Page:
2019-Sustainable Industrial Processing Summit
SIPS2019 Volume 12: Energy Production and Secondary Batterie

Editors:F. Kongoli, H. Dodds, M. Mauntz, T. Turna, K. Aifantis, A. Fox, V. Kumar
Publisher:Flogen Star OUTREACH
Publication Year:2019
Pages:112 pages
ISSN:2291-1227 (Metals and Materials Processing in a Clean Environment Series)
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    Where Will the Waste Go?

    Athan Fox1; Miles Freeman2;
    1AURELIUS ENVIRONMENTAL, Tipton, United Kingdom; 2AURELIUS ENVIRONMENTAL, Dudley, United Kingdom;
    Type of Paper: Plenary
    Id Paper: 349
    Topic: 14


    Confucius wrote that “The beginning of wisdom is to call things by their proper name.” But as we transition towards a cleaner and greener economy, confusion is as rife as ever [1]. Environmental sciences are riddled with jargon and contradictory studies. The concepts of ‘circular economy’ and ‘carbon footprints’ have failed to inspire the general population. The divide between policy makers, activists and members of the public is a gaping chasm. While the search for a sustainable way of life rumbles on, we ask: where will the waste go?
    In the fast-moving world of technology and innovation, it takes all the running you can do to stay in the same place. Take Moore’s Law as an example: the number of transistors in a dense integrated circuit doubles about every two years. Today’s technology and gadgets are tomorrow’s outdated scrap.
    But at what cost?
    As we move from one technology to another, in a world landscaped by ever-changing political moods, a great deal may be lost in translation. For example, the transition to electric vehicles depends upon mass production and deployment of Lithium-Ion batteries. But is the move away from fossil fuel and towards electric-powered vehicles as clean as we think it is?
    Current automotive technology uses lead-acid batteries: a product synonymous with pollution because it supports petrol and diesel engines. As for the recycling of lead batteries (i.e. smelting), this activity is considered by some as being the world’s most polluting industry. [2]
    While the world is obsessing with electric vehicle technology, we have forgotten that the lead-acid battery is the world’s most successfully recycled commodity product. [3] In the US, almost 100% of these batteries are collected and recycled. The same cannot be said for Lithium-Ion batteries which are currently nowhere near as recycled as lead batteries. Moreover, electric vehicles are only as clean as the electricity they run on. Indeed, if we burn coal to produce electricity, then all we have done is shift the carbon footprint from the vehicle to the point of production of electricity.
    The lead-acid battery was invented in 1859, that is, before the mechanical generation of electricity. It has been around for more than 150 years. Its market share is expected to reach $95 billion USD by 2026. [4] Lead batteries can support tomorrow’s Cleantech industry and our transition to a zero-waste economy, but for this to happen, the incumbent lead recycling industry must become cleaner, more energy-efficient and less wasteful.
    Aurelius and our innovative technology for the recycling of lead battery paste, the active ingredient in lead batteries, aim to catalyse this change. Our technology offers a water-based (i.e. hydrometallurgical) alternative to the harmful and wasteful practices of the incumbent industry.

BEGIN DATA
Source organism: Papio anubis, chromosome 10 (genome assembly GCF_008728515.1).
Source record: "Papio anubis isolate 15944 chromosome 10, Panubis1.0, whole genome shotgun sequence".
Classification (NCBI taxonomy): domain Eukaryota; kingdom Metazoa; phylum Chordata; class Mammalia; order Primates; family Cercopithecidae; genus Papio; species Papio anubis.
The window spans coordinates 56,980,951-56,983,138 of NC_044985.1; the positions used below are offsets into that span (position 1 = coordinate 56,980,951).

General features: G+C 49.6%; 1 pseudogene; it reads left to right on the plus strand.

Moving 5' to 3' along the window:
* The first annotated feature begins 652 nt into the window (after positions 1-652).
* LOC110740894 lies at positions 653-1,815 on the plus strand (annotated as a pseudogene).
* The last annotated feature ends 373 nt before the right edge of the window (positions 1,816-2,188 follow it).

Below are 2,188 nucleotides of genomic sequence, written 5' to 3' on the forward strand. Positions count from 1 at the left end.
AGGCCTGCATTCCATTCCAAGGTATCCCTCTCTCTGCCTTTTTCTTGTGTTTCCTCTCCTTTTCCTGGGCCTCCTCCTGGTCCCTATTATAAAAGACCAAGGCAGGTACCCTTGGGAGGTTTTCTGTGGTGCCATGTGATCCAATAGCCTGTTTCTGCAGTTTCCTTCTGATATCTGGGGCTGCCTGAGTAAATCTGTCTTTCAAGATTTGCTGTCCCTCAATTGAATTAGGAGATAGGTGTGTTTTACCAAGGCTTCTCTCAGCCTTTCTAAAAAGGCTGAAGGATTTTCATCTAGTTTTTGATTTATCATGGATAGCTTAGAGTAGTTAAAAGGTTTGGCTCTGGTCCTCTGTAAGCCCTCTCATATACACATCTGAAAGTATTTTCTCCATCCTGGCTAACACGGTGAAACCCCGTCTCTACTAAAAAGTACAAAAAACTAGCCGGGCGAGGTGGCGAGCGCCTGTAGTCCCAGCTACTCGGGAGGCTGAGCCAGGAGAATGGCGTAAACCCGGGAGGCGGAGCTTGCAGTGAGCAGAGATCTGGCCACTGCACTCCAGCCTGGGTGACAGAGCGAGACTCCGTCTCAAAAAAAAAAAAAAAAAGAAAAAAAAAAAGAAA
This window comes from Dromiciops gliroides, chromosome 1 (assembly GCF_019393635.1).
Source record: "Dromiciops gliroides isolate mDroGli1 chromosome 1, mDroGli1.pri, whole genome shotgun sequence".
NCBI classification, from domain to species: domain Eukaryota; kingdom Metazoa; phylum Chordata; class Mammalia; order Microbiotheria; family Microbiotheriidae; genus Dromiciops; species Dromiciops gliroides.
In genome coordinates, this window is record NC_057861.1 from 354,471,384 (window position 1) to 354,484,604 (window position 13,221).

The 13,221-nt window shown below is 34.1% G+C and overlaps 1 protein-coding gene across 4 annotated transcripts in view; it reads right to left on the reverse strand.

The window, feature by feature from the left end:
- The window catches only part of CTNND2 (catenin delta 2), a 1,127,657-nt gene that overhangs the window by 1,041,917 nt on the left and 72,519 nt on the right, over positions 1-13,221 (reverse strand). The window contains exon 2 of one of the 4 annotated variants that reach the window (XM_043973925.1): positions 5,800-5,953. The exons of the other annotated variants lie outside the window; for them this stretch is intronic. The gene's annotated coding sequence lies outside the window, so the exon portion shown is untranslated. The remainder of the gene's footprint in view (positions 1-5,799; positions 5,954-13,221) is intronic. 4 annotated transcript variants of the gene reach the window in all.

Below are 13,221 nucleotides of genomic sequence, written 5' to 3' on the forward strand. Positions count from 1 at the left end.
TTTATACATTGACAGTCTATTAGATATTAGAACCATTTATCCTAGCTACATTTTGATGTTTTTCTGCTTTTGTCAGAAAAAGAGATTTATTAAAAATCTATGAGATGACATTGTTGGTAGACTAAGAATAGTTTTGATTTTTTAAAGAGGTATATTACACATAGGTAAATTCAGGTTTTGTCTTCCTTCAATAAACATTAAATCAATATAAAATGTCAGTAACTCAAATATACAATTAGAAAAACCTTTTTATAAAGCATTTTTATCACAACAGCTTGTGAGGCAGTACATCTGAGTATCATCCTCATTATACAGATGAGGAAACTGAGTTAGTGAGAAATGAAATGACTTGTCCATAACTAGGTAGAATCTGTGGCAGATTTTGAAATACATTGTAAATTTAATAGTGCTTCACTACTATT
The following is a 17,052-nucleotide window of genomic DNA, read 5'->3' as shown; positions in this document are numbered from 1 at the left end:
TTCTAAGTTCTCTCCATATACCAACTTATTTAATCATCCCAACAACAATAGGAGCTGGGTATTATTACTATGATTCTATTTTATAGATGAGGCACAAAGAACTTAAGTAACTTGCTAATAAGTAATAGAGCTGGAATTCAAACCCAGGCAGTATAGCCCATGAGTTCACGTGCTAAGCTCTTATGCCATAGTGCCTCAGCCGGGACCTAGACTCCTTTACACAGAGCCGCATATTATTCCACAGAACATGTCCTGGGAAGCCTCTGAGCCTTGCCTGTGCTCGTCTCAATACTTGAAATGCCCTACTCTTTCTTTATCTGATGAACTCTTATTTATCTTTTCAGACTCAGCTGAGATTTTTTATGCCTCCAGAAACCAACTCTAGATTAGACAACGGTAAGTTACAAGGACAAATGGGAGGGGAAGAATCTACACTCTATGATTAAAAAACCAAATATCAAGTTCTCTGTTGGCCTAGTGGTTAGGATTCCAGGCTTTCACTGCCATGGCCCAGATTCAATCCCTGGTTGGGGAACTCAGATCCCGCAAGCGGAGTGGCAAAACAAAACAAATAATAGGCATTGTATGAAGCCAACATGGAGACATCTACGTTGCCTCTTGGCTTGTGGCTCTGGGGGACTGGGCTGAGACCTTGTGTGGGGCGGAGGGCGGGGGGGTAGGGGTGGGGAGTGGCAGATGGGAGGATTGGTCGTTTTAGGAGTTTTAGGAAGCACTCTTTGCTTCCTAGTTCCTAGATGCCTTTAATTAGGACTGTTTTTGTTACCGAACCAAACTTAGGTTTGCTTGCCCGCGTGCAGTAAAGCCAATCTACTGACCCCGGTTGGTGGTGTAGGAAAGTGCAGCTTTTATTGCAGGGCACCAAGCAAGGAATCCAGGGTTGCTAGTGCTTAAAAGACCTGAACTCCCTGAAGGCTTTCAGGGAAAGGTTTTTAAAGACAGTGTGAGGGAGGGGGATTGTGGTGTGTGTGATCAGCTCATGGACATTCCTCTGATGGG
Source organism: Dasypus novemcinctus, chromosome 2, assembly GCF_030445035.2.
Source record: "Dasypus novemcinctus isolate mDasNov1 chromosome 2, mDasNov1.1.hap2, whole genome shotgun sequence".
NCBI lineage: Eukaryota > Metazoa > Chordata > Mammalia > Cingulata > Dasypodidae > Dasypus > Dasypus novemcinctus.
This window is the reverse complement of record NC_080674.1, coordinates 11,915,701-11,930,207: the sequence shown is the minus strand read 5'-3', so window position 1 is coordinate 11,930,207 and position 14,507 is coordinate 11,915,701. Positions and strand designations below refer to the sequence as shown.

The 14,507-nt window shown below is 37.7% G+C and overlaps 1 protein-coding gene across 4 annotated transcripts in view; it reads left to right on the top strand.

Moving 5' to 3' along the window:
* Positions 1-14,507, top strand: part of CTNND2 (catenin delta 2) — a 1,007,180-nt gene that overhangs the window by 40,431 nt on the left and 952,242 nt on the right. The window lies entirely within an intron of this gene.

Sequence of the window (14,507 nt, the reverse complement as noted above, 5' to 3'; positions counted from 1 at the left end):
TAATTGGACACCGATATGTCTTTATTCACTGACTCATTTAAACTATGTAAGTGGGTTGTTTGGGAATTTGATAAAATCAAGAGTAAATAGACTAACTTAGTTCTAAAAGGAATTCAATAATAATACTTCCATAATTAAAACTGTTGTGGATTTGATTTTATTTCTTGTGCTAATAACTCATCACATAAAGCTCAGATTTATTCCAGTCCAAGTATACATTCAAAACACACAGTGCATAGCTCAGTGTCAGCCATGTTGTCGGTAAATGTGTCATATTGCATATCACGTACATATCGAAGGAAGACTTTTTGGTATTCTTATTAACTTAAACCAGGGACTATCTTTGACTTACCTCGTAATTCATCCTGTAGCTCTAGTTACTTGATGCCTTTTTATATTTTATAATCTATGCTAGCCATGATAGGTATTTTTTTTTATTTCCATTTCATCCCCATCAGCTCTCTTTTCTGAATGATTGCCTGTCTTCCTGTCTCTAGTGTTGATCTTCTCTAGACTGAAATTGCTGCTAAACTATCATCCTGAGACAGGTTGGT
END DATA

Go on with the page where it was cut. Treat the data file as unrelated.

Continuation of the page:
The process, dubbed FenixPb, is ‘energy positive’, generating around 4,000 MWh of thermal energy per 10,000 tonnes throughput. It is also zero-waste; it does not produce any slag or noxious gases; and it reduces the carbon footprint by approximately 85%.
    But this is not where we stop: we aim to tackle waste and the practice of land-filling. Our vision is a web of industries where one stream's waste is another stream's in-feed: bridging linear and wasteful processes to create a pollution-free, zero-waste future.
    We will catalyse a shift away from land-filling by converting waste into useful products (i.e. without incineration or the burning of waste, which are wasteful practices). For example, we can produce reagents for the FenixPb recycling process directly from municipal waste and from waste battery acid. This prevents the land-filling of municipal waste, recovers useful materials (such as plastic, metal and glass) and avoids the destruction and land-filling of battery acid.
    Our objective is to achieve industrial synergy between different processes and waste streams: imagine waste from one industry being used as a raw material for another industrial process. This is analogous to biological ecosystems, where nothing ever goes to waste.
    The projects we aim to synergise include the recycling of lead-acid batteries, lithium-ion batteries, spent tyres, industrial catalysts, acid treatment and more. To put it simply: we harvest resources from urban waste, to create a waste management space where nothing but waste enters and nothing but products leave.


    Recycling; SecondaryBattery; Sustainability; Technology;


    1) S. R. Dovers and J. W. Handmer, Environmental Conservation, Volume 20, Issue 3, 1993, pages 217 - 222.
    2) A. D. Ballantyne, J. P. Hallett, D. J. Riley, N. Shah and D. J. Payne, Lead acid battery recycling for the twenty-first century, R. Soc. open sci.5: 171368, 2018.
    3) Battery Systems for Electric Energy Storage Issues, Battery Industry RTD Position Paper, EUROBAT, July 2015.
    4) Automotive Battery Market Size & Forecast Report, 2014 – 2025, Report ID: MN17616990, March 2018.

    Cite this article as:

    Fox A and Freeman M. (2019). Where Will the Waste Go?. In F. Kongoli, H. Dodds, M. Mauntz, T. Turna, K. Aifantis, A. Fox, V. Kumar (Eds.), Sustainable Industrial Processing Summit SIPS2019 Volume 12: Energy Production and Secondary Batterie (pp. pending). Montreal, Canada: FLOGEN Star Outreach